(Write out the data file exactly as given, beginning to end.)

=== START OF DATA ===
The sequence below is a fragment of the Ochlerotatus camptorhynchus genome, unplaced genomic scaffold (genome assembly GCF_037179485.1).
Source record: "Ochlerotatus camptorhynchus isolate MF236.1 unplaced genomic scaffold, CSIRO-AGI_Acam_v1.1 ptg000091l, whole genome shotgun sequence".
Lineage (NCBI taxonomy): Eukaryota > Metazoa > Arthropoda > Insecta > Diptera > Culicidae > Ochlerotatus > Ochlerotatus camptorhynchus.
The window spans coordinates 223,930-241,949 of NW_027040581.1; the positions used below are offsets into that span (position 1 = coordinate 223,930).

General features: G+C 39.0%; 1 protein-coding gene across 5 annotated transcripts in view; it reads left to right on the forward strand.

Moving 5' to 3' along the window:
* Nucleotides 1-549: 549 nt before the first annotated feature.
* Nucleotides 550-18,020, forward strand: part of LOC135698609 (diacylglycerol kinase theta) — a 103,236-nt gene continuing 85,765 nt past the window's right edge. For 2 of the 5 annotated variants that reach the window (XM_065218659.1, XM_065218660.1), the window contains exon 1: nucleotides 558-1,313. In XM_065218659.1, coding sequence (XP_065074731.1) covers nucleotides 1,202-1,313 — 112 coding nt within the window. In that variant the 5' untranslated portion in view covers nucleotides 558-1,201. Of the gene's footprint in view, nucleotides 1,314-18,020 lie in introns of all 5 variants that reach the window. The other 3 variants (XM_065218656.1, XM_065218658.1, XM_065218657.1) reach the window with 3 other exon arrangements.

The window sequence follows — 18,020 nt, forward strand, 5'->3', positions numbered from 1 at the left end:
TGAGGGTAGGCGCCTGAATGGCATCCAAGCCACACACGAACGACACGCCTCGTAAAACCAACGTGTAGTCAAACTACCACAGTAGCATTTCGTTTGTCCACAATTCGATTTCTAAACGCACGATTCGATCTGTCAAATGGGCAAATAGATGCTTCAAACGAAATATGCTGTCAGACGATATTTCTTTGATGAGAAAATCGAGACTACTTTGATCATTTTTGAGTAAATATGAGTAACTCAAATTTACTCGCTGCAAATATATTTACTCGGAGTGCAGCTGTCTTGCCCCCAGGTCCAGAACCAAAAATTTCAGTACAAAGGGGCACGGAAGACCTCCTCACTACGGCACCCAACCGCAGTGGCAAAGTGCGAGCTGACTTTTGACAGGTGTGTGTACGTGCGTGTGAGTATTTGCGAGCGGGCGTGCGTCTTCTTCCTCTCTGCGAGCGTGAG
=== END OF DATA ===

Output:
The sequence below is a fragment of the Ochlerotatus camptorhynchus genome, unplaced genomic scaffold (genome assembly GCF_037179485.1).
Source record: "Ochlerotatus camptorhynchus isolate MF236.1 unplaced genomic scaffold, CSIRO-AGI_Acam_v1.1 ptg000091l, whole genome shotgun sequence".
Lineage (NCBI taxonomy): Eukaryota > Metazoa > Arthropoda > Insecta > Diptera > Culicidae > Ochlerotatus > Ochlerotatus camptorhynchus.
The window spans coordinates 223,930-241,949 of NW_027040581.1; the positions used below are offsets into that span (position 1 = coordinate 223,930).

General features: G+C 39.0%; 1 protein-coding gene across 5 annotated transcripts in view; it reads left to right on the forward strand.

Moving 5' to 3' along the window:
* Nucleotides 1-549: 549 nt before the first annotated feature.
* Nucleotides 550-18,020, forward strand: part of LOC135698609 (diacylglycerol kinase theta) — a 103,236-nt gene continuing 85,765 nt past the window's right edge. For 2 of the 5 annotated variants that reach the window (XM_065218659.1, XM_065218660.1), the window contains exon 1: nucleotides 558-1,313. In XM_065218659.1, coding sequence (XP_065074731.1) covers nucleotides 1,202-1,313 — 112 coding nt within the window. In that variant the 5' untranslated portion in view covers nucleotides 558-1,201. Of the gene's footprint in view, nucleotides 1,314-18,020 lie in introns of all 5 variants that reach the window. The other 3 variants (XM_065218656.1, XM_065218658.1, XM_065218657.1) reach the window with 3 other exon arrangements.

The window sequence follows — 18,020 nt, forward strand, 5'->3', positions numbered from 1 at the left end:
TGAGGGTAGGCGCCTGAATGGCATCCAAGCCACACACGAACGACACGCCTCGTAAAACCAACGTGTAGTCAAACTACCACAGTAGCATTTCGTTTGTCCACAATTCGATTTCTAAACGCACGATTCGATCTGTCAAATGGGCAAATAGATGCTTCAAACGAAATATGCTGTCAGACGATATTTCTTTGATGAGAAAATCGAGACTACTTTGATCATTTTTGAGTAAATATGAGTAACTCAAATTTACTCGCTGCAAATATATTTACTCGGAGTGCAGCTGTCTTGCCCCCAGGTCCAGAACCAAAAATTTCAGTACAAAGGGGCACGGAAGACCTCCTCACTACGGCACCCAACCGCAGTGGCAAAGTGCGAGCTGACTTTTGACAGGTGTGTGTACGTGCGTGTGAGTATTTGCGAGCGGGCGTGCGTCTTCTTCCTCTCTGCGAGCGTGAG